|JULY/AUGUST 2009 --
It is both a great honor and privilege to report to you on the Grange Growth Summit held in Dubuque, Iowa, June 12-14, 2009. The Summit began on Friday evening with a PowerPoint presentation on “Choosing Your Altitude.” This presentation highlighted the important points of the “FISH” Philosophy and the need to address attitude in our Granges. Saturday morning opened with another PowerPoint highlighting the process for “Revitalization of Existing Community Granges with Teams.” Following the PowerPoint, members were divided into teams where they chose a leader and received “Scouting Reports” on the Granges they would be revitalizing. Todd Gelineau was assisgned to the Pink Star Team and was chosen to be its leader. Jody Cameron and Victor Salazar were assigned to the “No Star Team.” Jody served as Grange recorder and Victor served as Team Recorder.
The teams then prepared for their revitalization meetings with Granges. Todd’s team was given the Indiana State Grange and Jody and Victor’s team was given the Iowa State Grange. This was not a token/practice revitalization meeting. Members on both sides were candid and actively interested in working on the growth and revitalization of these two states. Both Iowa and Indiana have similar obstacles before them
•Both have less than 12 Granges
•The Granges are scattered over great distances in their respective states
•Many (if not all) Community Granges are having difficulty in recruiting new members.
The meetings followed the same pattern Rusty outlined in his meetings earlier this spring with Wallingford and Hemlock Granges. The only difference this time was the concentration on State Granges.
Both States freely discussed their difficulties and desires for the future. Indiana decided to set Membership Growth as their priority coming out of the GGS. Iowa chose three priorities: (1) Organization of a new Grange; (2) Development of new youth programs; (3) Work toward a common goal, no matter how large. The remaining teams worked on role playing presentations that focused on recruitment of new members and organization of new Granges. Jody, Todd and Victor participated as potential new members. Each participant had a trait or characteristic to portray in the meeting. This was a new feature Rusty tried out in this summit for the first time. All members felt they learned a great deal about the need to have a more polished definition or “elevator speech” at the ready to discuss with potential new members when asked. There was some discussion about the need to stop referring to individuals who are not members as “non-members.” Rusty agreed that the use of the term “Potential New Members” is much more positive.
One of the most important points in “Changing Your Altitude” is the realization that we need to stop adapting new members to fit the Grange and start adapting the Grange to fit the needs of our members.
Saturday evening’s session featured a PowerPoint presentation on “Creating Grange Growth.” Very few members nationwide know the process involved in organizing and/or re-organizing Granges. This workshop focused in great detail on all of the details involved in planning for the creation of a new Grange from recruiting potential members down to ordering the materials and filling out the paperwork to receive the goal based financial rewards offered by National Grange.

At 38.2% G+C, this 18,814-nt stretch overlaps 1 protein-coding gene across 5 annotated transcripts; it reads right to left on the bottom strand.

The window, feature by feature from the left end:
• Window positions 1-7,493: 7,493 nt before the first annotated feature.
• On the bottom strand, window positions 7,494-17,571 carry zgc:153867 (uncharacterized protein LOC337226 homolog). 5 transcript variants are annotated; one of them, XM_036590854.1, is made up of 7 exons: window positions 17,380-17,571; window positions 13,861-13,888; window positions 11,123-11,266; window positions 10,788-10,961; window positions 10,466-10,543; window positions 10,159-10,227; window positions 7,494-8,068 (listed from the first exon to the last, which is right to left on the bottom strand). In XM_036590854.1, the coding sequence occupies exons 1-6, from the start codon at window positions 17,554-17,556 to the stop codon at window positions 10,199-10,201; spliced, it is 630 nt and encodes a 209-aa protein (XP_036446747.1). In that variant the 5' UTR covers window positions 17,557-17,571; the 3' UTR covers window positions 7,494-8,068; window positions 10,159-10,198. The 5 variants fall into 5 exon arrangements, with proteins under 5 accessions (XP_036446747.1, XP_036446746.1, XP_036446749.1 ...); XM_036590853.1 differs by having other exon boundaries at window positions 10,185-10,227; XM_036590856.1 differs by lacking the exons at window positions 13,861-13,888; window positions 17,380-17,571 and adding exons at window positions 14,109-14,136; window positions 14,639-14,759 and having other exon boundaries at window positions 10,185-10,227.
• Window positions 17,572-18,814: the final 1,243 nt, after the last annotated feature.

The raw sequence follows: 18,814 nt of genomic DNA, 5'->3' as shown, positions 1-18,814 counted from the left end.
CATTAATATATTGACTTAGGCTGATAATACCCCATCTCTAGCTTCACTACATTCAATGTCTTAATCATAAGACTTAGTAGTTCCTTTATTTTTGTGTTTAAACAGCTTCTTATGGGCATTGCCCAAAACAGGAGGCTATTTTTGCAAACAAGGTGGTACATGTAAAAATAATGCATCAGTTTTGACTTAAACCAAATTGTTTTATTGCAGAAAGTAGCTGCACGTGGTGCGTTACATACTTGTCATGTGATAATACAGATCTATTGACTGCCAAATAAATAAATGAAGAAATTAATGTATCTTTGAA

Sunday morning was a de-briefing and critique of the weekend’s activities with each participant given the opportunity to relate the things they liked the most about the GGS along with the things they think they can take back to their own Granges.
It is the opinion of all three of us that a “Grange Builder Kit” and a “Grange Revitalization Kit” need to be developed. Teams would then have these kits as they go into Granges to begin the process of revitalization or to organize/re-organize new Granges. It is essential for all members to know the process for Building Granges. It has been a long time since a new Grange has been established in Connecticut. The process might seem more difficult than it actually is. The process outlined by Rusty Hunt at the Grange Growth Summit simplifies the elements and shows that it is much easier to establish a new Grange than it is to revitalize an existing one. Remember, a new Grange does not have all of the baggage that comes along with the number of years an existing Grange has been around.
The Grange Builder kit is already available through nationalgrange.org.
The Grange Revitalization Kit (as envisioned by us) would include the following:
• Applications for Membership
• The color “Grange and You” brochure already available through National Grange
• The meeting/notice postcards (which are included in the “Grange Builder Kit.”
• Declaration of Purposes (the new color version that has a magazine looking format (also in the “Grange Builder Kit).
The National Grange provides the following incentives to new Granges upon completion of specific tasks:
• $100 - Charter Application filed, obligated and officers installed
• $100 - Makes first report to State Grange
• $100 - Four Degrees are conferred
• $100 - Net gain after 4 quarters
• $50 - Application filed, officers installed
• $50 - First Quarterly report filed
• $50 - Four Degrees are conferred
• $50- 4th Quarterly Report with net gain
The team has recommended to the State Board of Directors a package of enhanced incentives from the State Grange to compliment those offered by National. We also have recommended a special line item be established in the State Grange budget providing for Membership and Leadership Training. Again, thank you for this honor and privilege.